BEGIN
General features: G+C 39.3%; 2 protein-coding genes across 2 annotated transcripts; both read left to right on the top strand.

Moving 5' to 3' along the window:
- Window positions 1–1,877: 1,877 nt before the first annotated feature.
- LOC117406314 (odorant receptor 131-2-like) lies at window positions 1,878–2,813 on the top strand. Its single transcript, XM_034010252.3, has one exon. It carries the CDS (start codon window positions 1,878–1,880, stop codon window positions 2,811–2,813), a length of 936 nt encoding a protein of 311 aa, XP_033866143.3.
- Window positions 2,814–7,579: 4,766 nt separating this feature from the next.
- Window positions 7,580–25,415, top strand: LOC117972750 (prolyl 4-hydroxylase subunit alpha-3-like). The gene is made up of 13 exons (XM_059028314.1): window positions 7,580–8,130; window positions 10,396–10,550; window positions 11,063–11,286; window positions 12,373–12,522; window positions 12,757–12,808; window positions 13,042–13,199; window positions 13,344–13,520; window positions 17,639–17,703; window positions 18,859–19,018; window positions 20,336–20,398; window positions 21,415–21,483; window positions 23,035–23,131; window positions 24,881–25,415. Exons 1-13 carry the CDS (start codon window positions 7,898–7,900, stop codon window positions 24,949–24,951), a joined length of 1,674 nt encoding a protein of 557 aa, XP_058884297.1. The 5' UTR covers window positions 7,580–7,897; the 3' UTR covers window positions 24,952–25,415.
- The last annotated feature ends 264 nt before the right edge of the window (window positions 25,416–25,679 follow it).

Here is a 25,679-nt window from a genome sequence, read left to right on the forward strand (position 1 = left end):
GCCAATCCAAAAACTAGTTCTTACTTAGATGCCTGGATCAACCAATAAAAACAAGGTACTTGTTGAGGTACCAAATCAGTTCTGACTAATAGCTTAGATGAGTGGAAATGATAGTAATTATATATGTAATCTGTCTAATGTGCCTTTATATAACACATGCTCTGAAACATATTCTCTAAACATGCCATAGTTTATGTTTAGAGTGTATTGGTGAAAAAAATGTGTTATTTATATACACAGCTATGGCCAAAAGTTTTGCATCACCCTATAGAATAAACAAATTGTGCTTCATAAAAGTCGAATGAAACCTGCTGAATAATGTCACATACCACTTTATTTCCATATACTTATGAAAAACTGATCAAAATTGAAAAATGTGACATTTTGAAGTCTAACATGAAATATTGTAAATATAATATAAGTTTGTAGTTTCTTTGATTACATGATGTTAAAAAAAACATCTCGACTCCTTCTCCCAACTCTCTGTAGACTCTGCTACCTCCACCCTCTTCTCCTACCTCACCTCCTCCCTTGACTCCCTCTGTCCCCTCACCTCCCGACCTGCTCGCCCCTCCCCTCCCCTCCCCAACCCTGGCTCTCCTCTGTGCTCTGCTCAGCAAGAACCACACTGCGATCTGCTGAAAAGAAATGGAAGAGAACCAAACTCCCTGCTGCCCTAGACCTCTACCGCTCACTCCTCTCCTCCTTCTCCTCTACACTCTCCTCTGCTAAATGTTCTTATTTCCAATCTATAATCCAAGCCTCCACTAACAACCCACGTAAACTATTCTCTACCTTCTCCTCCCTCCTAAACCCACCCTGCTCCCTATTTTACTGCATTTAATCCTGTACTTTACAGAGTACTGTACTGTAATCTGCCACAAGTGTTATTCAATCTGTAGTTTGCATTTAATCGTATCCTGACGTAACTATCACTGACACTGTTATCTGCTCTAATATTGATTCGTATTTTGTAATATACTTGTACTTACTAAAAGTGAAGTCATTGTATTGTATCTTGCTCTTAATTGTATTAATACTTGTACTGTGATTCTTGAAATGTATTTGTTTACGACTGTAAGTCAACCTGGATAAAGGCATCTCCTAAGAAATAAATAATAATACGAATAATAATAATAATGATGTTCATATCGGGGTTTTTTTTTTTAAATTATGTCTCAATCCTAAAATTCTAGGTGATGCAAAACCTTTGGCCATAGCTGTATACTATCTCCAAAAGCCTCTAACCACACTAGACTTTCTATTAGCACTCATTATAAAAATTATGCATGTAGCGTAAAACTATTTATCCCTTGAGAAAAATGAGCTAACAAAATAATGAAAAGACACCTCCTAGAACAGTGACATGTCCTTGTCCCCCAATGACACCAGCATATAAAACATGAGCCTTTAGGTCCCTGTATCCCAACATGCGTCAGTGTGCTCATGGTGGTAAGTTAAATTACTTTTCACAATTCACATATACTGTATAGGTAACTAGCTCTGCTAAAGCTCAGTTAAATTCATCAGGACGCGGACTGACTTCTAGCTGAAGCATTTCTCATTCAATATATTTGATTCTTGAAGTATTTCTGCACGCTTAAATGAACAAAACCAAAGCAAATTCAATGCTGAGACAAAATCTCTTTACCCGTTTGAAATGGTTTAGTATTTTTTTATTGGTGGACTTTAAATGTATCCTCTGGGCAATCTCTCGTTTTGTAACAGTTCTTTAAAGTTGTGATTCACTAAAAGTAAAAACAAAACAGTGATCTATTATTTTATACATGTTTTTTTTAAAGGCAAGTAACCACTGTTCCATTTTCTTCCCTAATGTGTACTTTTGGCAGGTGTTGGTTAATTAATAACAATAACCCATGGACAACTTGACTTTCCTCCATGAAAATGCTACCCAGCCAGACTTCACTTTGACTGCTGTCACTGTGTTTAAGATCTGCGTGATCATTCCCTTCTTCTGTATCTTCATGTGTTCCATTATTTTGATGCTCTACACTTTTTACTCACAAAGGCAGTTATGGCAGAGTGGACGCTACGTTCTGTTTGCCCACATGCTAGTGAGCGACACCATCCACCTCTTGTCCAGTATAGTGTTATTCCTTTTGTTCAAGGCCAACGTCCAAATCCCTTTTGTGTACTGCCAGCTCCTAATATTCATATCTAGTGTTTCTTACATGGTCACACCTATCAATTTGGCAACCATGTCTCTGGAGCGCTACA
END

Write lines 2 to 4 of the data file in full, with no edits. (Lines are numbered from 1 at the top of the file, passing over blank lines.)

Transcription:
Moving 5' to 3' along the window:
- Window positions 1–1,877: 1,877 nt before the first annotated feature.
- LOC117406314 (odorant receptor 131-2-like) lies at window positions 1,878–2,813 on the top strand. Its single transcript, XM_034010252.3, has one exon. It carries the CDS (start codon window positions 1,878–1,880, stop codon window positions 2,811–2,813), a length of 936 nt encoding a protein of 311 aa, XP_033866143.3.